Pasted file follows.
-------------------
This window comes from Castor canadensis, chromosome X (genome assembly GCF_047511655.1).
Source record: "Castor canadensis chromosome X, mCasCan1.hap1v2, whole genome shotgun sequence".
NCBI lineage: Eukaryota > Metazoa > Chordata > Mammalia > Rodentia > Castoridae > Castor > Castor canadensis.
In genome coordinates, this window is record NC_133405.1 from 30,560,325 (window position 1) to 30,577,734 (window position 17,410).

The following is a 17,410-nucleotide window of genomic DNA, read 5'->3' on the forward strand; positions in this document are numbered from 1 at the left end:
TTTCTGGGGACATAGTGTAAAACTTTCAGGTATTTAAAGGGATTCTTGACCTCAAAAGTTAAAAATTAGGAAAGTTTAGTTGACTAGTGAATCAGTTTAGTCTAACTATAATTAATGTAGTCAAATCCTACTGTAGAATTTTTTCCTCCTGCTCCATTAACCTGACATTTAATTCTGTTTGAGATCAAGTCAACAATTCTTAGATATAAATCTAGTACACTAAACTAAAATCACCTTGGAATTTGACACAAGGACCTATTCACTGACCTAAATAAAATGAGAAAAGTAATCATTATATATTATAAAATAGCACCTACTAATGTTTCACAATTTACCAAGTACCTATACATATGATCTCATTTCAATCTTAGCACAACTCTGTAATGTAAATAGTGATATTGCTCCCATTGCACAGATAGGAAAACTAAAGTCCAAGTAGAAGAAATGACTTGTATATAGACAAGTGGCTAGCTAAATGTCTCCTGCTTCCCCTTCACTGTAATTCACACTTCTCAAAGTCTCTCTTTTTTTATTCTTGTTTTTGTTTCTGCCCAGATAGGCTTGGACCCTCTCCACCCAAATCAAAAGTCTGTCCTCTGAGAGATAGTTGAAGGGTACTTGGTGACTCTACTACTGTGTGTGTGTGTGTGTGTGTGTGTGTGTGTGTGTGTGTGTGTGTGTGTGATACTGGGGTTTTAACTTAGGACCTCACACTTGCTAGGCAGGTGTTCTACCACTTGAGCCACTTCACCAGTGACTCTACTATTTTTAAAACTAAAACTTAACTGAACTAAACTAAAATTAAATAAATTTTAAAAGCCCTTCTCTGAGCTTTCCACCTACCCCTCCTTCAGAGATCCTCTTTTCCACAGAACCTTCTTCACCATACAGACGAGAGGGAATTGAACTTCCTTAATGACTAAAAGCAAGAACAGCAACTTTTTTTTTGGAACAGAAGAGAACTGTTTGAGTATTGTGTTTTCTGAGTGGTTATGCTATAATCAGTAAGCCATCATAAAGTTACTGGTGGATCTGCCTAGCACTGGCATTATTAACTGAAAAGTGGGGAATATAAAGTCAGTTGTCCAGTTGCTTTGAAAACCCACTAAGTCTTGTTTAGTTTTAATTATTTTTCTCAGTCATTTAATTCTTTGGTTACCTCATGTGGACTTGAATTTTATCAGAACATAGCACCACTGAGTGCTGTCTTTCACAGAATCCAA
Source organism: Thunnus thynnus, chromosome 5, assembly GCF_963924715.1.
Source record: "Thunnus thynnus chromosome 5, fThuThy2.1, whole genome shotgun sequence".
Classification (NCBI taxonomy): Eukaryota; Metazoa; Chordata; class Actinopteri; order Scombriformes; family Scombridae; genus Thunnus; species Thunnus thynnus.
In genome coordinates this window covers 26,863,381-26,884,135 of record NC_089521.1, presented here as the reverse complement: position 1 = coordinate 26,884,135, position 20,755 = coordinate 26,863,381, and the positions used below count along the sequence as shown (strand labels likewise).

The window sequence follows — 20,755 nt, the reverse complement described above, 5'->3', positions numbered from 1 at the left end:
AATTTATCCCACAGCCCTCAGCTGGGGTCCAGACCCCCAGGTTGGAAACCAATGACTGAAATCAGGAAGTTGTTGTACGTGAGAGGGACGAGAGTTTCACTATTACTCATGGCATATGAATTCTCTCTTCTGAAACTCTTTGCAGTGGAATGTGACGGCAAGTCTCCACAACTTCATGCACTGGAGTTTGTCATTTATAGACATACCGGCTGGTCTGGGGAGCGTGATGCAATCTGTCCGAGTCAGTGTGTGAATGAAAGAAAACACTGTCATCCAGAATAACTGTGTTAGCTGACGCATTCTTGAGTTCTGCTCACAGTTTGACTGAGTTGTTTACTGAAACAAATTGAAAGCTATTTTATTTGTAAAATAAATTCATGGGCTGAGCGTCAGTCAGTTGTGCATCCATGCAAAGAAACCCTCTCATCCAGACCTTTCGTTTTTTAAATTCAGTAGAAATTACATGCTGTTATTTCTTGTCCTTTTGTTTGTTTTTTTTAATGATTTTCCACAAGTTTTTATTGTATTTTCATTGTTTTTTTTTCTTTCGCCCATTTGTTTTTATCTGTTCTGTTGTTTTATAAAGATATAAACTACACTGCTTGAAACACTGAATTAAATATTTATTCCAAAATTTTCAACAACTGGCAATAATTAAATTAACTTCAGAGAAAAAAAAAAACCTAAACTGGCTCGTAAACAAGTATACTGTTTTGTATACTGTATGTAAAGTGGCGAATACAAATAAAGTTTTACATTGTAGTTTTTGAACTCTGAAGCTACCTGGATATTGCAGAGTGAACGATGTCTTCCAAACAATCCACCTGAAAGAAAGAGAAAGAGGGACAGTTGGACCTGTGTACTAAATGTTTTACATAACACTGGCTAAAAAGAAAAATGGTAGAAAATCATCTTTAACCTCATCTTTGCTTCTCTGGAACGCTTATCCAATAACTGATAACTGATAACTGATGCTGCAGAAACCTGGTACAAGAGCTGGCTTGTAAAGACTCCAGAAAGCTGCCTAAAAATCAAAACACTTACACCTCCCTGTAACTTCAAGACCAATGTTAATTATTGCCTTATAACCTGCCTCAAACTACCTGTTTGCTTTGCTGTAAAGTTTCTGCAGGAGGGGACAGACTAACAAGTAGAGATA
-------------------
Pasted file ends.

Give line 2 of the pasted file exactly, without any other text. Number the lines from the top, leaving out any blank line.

Source record: "Castor canadensis chromosome X, mCasCan1.hap1v2, whole genome shotgun sequence".